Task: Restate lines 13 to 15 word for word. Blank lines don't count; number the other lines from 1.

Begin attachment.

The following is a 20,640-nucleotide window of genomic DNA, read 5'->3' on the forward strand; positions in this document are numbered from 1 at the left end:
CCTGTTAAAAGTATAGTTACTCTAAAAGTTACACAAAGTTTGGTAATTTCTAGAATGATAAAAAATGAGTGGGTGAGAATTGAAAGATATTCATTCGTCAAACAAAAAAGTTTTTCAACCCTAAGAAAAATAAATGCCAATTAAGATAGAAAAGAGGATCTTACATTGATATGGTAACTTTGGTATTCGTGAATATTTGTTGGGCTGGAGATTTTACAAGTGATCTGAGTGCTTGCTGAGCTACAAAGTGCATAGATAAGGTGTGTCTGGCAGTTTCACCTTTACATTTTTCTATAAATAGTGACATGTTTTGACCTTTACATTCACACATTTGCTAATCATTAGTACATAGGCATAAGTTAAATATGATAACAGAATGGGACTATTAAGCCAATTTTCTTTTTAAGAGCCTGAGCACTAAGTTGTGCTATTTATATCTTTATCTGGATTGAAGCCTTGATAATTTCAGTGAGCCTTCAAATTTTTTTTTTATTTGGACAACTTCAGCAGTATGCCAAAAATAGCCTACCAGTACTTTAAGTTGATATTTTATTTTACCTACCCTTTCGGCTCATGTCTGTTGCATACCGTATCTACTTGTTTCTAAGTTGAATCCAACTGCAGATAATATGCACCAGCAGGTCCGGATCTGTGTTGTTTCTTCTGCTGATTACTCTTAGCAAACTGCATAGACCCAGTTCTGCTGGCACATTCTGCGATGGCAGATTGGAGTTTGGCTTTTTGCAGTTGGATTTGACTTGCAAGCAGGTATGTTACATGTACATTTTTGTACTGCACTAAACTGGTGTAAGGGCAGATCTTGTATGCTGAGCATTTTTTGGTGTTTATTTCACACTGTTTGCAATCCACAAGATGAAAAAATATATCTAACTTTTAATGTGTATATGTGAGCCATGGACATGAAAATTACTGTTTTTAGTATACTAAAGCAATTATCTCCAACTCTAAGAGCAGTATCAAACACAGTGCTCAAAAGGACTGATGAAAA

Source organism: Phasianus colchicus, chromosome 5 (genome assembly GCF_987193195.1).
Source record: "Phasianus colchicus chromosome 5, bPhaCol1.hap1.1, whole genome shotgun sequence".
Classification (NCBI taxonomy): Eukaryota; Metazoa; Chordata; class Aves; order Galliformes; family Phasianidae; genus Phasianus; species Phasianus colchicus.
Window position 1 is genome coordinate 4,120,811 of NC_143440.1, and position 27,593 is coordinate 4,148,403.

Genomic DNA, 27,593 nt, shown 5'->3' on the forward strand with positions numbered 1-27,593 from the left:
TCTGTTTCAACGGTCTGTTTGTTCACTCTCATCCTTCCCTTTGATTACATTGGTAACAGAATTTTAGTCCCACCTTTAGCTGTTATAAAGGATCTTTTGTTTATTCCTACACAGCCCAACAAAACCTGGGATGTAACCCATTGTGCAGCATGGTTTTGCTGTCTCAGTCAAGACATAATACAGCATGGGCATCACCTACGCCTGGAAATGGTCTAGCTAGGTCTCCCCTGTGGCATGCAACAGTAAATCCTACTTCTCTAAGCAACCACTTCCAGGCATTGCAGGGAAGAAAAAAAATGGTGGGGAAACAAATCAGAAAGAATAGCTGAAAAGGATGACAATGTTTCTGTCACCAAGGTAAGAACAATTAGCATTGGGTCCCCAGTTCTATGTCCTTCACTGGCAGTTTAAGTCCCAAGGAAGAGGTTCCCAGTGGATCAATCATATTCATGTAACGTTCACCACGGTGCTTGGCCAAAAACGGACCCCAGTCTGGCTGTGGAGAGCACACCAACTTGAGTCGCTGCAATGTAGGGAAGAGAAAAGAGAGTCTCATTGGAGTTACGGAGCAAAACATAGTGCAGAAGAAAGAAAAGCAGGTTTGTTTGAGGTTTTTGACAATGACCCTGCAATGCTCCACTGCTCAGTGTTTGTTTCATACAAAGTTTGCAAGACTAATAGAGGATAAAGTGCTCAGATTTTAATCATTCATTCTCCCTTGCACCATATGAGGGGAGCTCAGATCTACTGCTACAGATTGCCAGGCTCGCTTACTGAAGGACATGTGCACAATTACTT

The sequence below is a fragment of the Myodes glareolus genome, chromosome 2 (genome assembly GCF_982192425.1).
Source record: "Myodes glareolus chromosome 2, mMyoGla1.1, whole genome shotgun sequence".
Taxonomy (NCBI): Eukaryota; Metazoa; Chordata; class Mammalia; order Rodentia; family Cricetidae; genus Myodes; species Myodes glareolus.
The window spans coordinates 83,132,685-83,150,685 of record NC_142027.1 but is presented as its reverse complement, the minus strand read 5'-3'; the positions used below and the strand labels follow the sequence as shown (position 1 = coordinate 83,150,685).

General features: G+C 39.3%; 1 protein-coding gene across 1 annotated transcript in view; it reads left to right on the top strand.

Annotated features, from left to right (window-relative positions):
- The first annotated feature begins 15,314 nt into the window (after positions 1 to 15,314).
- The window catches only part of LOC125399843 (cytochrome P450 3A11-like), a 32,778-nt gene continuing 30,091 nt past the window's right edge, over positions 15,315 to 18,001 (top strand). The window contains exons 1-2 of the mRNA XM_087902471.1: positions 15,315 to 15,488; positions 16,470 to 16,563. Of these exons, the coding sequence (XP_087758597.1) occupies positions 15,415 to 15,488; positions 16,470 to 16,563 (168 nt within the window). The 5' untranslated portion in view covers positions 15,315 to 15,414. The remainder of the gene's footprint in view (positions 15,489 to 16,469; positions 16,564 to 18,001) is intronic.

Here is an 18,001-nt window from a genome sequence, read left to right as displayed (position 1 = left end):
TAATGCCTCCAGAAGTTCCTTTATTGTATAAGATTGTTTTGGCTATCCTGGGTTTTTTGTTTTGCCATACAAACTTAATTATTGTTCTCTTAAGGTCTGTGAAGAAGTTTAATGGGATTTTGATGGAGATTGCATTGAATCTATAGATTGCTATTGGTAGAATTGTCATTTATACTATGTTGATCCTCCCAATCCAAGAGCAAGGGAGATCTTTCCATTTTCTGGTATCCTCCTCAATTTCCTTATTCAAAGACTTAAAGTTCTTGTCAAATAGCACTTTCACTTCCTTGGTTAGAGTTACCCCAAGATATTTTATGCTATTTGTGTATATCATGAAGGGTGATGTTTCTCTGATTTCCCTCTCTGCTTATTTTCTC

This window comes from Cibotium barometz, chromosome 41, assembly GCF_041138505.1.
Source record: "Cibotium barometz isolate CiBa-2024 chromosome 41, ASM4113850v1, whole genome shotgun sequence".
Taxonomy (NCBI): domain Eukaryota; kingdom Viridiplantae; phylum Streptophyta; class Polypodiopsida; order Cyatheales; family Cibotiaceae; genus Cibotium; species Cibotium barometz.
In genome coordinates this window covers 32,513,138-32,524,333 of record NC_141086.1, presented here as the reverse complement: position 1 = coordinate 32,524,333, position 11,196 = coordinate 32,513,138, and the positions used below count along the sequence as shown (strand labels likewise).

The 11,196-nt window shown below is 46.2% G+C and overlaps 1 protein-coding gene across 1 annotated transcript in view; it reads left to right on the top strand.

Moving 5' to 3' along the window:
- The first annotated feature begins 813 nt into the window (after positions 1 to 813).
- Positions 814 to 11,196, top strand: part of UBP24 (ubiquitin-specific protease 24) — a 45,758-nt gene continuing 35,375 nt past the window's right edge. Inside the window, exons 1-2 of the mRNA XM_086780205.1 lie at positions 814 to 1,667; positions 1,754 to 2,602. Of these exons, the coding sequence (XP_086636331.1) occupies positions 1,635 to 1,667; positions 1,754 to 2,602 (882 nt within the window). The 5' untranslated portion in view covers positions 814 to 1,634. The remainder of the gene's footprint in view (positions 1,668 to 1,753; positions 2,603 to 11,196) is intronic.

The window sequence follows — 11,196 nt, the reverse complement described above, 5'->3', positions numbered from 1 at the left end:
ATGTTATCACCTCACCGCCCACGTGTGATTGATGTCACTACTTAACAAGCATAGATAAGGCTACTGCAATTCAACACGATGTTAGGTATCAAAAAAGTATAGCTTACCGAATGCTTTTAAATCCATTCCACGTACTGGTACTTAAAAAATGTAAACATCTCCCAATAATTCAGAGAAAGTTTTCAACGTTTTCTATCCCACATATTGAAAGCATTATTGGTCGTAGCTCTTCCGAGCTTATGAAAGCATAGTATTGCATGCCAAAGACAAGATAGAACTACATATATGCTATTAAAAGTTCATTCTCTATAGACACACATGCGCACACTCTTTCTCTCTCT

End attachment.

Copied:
General features: G+C 39.3%; 1 protein-coding gene across 1 annotated transcript in view; it reads left to right on the top strand.

Annotated features, from left to right (window-relative positions):
- The first annotated feature begins 15,314 nt into the window (after positions 1 to 15,314).